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U.S.A., Washington State. USDA zone 8a. Sunset climate zone 5

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Saturday, March 13, 2010

Poorman Rejuvenated


Please, tell me that you love Gooseberries! Or at least that you know what a Gooseberry is! Is it true that many Americans don't know this plant? If to believe what the Raintree nursery catalog says, gooseberries which are highly prized in Europe, "have been sadly neglected in America, probably because most people remember gooseberries as tart and mouth puckering".
Gooseberry standard Poorman is one of the first plants I acquired for my garden. My childhood gardens always had gooseberries. The thorny old plants never failed to give us sweet berries to enjoy fresh and as a jam. Raintree Nursery, where I bought my plant, describes Poorman gooseberry as "a highly flavored, sweet table variety which can be eaten out of hand. The berries are green but turn red when ripe. Considered by many to be the best American gooseberry".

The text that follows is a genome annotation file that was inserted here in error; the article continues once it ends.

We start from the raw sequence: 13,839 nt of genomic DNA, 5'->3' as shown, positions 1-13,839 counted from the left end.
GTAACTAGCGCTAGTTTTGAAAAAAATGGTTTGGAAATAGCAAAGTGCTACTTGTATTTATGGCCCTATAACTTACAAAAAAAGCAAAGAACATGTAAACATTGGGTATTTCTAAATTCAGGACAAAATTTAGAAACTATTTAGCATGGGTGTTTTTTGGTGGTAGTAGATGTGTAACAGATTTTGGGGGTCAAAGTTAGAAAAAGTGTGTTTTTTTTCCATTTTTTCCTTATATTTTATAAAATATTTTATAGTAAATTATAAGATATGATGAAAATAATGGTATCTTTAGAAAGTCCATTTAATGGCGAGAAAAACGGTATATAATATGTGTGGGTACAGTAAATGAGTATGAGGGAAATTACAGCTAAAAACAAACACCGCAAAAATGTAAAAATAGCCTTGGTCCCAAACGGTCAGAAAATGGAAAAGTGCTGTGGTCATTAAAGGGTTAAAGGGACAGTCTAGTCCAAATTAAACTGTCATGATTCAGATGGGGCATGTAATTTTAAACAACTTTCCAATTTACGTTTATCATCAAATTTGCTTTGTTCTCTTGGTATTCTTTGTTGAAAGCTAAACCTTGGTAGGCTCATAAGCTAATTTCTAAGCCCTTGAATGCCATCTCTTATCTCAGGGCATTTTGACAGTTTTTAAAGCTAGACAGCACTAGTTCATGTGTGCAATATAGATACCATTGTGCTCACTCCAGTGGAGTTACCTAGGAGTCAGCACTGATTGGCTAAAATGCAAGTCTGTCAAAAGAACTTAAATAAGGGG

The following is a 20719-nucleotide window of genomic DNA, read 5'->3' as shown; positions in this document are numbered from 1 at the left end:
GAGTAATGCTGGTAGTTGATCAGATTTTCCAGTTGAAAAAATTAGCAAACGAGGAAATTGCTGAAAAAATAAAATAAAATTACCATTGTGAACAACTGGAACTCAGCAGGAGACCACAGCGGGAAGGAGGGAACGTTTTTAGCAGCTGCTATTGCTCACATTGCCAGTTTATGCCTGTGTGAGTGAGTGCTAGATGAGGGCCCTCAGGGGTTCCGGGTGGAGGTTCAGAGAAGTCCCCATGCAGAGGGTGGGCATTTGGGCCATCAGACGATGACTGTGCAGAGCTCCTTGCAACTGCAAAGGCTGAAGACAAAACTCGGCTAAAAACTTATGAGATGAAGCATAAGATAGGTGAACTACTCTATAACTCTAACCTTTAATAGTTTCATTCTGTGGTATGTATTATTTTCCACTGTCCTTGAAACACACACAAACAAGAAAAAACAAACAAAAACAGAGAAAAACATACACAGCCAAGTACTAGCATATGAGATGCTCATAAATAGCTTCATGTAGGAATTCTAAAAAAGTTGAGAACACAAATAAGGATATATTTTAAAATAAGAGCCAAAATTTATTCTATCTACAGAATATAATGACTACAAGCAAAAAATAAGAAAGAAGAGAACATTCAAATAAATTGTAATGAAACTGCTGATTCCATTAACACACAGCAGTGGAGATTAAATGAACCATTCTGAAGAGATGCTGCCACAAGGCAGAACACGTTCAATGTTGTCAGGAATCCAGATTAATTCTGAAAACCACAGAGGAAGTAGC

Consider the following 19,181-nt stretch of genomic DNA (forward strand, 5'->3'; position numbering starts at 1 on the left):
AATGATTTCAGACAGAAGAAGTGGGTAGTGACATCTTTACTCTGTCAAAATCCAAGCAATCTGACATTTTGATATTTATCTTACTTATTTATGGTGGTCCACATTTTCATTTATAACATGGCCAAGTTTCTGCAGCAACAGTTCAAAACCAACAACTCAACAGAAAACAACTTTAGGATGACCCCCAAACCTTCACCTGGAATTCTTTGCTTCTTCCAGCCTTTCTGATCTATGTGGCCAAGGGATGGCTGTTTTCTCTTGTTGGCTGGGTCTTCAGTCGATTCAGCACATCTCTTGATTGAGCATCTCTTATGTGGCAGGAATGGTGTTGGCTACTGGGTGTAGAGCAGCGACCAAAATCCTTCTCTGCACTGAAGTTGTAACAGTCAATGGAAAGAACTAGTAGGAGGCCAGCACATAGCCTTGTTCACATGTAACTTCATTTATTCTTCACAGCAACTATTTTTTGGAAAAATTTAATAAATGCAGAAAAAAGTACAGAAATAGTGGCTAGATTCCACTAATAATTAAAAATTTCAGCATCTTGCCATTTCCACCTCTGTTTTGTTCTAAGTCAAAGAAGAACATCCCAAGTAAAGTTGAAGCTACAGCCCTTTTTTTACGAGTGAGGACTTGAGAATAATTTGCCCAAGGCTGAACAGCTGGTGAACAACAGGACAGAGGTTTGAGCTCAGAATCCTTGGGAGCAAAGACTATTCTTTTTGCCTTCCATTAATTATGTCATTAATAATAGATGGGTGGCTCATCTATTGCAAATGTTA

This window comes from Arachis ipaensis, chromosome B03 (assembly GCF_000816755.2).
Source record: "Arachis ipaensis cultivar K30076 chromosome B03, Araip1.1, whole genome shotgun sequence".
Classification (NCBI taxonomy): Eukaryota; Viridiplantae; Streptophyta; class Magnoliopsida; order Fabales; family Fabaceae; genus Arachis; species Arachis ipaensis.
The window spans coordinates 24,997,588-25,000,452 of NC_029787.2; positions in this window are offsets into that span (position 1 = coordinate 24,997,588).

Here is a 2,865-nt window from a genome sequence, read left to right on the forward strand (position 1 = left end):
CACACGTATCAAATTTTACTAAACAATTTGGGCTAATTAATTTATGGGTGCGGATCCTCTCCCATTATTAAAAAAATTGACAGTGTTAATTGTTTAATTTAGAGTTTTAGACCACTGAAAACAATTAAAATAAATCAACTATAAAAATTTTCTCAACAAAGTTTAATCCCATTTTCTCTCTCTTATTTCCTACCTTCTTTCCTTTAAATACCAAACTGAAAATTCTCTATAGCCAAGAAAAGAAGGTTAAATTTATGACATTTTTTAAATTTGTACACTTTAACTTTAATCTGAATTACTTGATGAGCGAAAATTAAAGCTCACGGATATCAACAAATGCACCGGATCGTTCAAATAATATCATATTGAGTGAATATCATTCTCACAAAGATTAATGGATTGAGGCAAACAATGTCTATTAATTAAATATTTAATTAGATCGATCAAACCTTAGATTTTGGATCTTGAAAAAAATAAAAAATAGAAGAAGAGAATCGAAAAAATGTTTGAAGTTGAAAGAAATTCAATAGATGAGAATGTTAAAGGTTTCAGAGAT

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I chose a standard, i.e. a plant trained to resemble a small tree. I preferred it to a bush type because it takes smaller space, is easier to weed around, and is easier to pick up the berries and also because I like how it looks.
My plant reduced productivity significantly during the last several years. I neglected this poor man which grows in the far corner of the garden. The place is sunny but requires constant clearing of salal and blackberries which try to fill the space around it. Our Homeowners Association requires keeping green boundaries between the lots, so I can't just remove all the greenery around my gooseberry plant. So, regular control of the spreading salal and blackberries is needed.
In the picture below, the plant I am talking about is behind the bean tower. It blends with the surrounding salal and blackberries.